Even the women who try to lead a healthy lifestyle, slenderize their bodies with the help of the best natural diet pills, eat nutrient-rich foods, and regularly exercise can unfortunately get a breast cancer. It’s possible to distinguish many types of breast cancer. To choose the best-working treatment methods, it’s crucial to understand which kind of tumor a patient has to fight. Thus, the healthcare provider has to assess the peculiarities of a malignancy such as:
- Whether the cancer growth oversteps the limits of breast tissues
- The kind of tissue where the tumor has originated
Breast cancers can be split into two major categories:
- Invasive (infiltrating) breast cancer: The malignant cells of this cancer burst through the healthy breast cells to disperse throughout the whole body with the help of lymph and blood. In such a way, the cancerous cells can reach any part of the body.
- Noninvasive (in situ) breast cancer: These cancerous cells stay in a certain part of the breast where it continues growing but doesn’t spread somewhere else outside the breast.
It’s also possible to specify the most aggressive breast cancers such as:
- Triple-negative breast cancer: During a testing, this kind of tumor shows negative reaction to the protein HER2 as well as to the hormones progesterone and estrogen.
- Inflammatory breast cancer: This type of cancer develops very rarely. It is characterized with breast redness and swelling.
Breast Cancer Growth Rate
According to the breast cancer research experts, breast cancer development is a result of cell division, just like in case with the other types of cancer.
The process starts just with a single malignant cell. After this, the division of such a cell into two cancerous cells happens. Then each of these two cells divides once more, turning into four cancerous cells.
And this division repeats again and again. For breast cancer, it takes 30 times to divide till the healthcare provider will be able to feel it during the medical exam performed by hands. Before 30th cell division, the hand detection of cancer lump will be impossible.
For the majority of breast cancers, each malignized cell division lasts from one to two months. It means that before a person is able to feel the availability of a cancerous lump, a malignancy will exist in the body from two to five years already. That’s why for many women the occurrence of a lump is like a thunderbolt out of a clear sky. The availability of a lump is especially shocking if a woman has recently checked the breast health and the results of this check were satisfactory.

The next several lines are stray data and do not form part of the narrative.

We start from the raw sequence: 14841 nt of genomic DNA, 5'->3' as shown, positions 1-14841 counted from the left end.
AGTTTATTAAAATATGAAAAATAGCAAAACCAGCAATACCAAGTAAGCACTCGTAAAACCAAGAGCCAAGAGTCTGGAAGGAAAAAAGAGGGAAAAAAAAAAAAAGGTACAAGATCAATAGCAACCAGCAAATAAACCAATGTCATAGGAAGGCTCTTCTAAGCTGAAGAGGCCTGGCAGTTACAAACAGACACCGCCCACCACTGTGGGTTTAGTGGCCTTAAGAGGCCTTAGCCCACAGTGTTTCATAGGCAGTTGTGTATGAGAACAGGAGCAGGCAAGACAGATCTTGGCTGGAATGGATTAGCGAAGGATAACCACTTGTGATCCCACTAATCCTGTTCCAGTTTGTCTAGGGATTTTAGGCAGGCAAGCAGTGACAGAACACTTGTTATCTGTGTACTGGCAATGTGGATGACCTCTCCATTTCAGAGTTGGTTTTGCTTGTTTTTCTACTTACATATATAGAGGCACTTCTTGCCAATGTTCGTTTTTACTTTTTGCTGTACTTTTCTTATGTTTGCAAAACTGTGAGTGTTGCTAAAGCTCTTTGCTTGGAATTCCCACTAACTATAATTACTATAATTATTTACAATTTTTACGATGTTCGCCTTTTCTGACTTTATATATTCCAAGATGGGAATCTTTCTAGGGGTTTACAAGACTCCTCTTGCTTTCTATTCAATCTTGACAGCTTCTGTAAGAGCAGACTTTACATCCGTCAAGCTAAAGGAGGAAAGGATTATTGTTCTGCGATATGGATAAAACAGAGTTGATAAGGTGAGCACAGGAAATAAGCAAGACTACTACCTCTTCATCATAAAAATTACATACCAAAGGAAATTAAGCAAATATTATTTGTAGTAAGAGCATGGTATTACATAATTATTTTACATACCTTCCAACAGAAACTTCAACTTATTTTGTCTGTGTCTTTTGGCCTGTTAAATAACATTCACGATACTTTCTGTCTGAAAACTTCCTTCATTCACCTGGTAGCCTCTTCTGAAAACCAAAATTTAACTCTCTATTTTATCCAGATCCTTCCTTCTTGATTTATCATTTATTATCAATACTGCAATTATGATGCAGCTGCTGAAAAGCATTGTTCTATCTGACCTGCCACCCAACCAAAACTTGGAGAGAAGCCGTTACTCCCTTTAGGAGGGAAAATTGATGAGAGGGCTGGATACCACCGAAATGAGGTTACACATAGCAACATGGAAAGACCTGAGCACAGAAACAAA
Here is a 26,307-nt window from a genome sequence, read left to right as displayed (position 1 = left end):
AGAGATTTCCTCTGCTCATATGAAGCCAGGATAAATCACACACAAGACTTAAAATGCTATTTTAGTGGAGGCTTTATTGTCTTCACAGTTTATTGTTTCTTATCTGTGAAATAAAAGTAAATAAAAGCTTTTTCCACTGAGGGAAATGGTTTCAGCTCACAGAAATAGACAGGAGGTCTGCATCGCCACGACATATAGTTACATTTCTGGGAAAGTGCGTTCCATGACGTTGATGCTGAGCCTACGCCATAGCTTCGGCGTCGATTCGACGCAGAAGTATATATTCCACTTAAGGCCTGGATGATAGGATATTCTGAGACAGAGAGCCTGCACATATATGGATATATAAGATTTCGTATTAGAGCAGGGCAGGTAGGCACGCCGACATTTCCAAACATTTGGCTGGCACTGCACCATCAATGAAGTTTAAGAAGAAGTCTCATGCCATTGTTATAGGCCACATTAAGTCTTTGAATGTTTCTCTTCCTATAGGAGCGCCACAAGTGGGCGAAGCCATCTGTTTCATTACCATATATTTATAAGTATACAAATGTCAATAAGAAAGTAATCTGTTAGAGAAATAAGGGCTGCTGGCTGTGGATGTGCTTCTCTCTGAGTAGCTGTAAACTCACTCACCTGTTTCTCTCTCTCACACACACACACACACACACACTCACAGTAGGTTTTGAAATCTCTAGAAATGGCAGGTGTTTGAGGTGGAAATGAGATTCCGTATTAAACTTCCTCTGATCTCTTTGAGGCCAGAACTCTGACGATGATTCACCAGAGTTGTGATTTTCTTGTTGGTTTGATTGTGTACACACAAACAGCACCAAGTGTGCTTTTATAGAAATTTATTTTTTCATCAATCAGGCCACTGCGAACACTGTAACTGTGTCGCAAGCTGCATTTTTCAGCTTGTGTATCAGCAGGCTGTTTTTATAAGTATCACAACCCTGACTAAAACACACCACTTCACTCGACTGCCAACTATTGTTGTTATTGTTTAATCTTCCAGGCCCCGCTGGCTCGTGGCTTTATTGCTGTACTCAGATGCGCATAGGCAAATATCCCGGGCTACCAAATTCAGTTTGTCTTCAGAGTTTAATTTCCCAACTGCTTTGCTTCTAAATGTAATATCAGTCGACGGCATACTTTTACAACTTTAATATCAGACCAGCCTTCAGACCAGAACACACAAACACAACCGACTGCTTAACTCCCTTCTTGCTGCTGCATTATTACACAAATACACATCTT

However, a sorrowful truth is that a malignancy has just grown by two times that one final time which was needed to detect a tumor.
Till the time a woman and her doctor are able to notice a breast lump, the size of a tumor will exceed one-half inch. It’s actually like a one-third of a golf ball. It’s obvious that the breast cancer growth rate is typically slow enough to reveal the dangerous malignancy is a woman doesn’t ignore mammograms and other preventive measures.
How Breast Cancer Starts
Healthy cells can be called the building material for all tissues and organs in the human body. When the cells are healthy, their growth and division occurs in a proper, naturally predetermined way that doesn’t cause any troubles. But in some cases, cell life program slips out of control. Then abnormal genes appear in particular cells. When the number of such abnormal genes increases, the mechanism of pathological cell development triggers.
Breast cancer cells emerge when the previously normal breast cells start dividing and growing in the unregulated manner. Due to this, the healthy breast cells cancerate, enter the adjacent tissues, and then destroy these tissues. If these malignant cells remain undetected and the new cancerous cells appear and spread uncontrollably, the cancer starts seriously endanger a person’s life.
The very first cancerous cells in the breast typically emerge in the milk-carrying ducts or inside the lobules. Then either ductal carcinoma or lobular carcinoma develops. Less frequently, malignant cells may form in the lymphatic system of the breast or affect the soft tissues in the breast. And then either lymphoma or sarcoma develops in the breast.
How Breast Cancer Cells Spread Outside the Breast
At a certain breast cancer stage, malignant cells start their expanse beyond the breast. If the cancer tumor is not diagnosed and treated timely, the process of tumor spread begins regardless of whether a patient takes any all-natural supplements, fat burning pills, and medications, which are not related to the breast cancer treatment.
Cancerous cells are transported via the tissues located near the breast or via the blood and lymphatic pathways:
- Tissues: Malignant cells start carrying over from the place where they have initially emerged to the places which are usually close to the original location of cancer. These new locations are typically considered invasive.
- Lymphatic System: Malignant cells are able to get into the neighboring lymph tubes, delve into neighboring lymph nodes, and run via lymph vessels throughout the whole body.
- Bloodstream: Cancerous cells from the breast are able to invade the neighboring blood vessels and then reach everywhere in the body.
Once the breast cancer cells reach different parts of the body, they can easily begin growing in these new places and form new cancer tumors.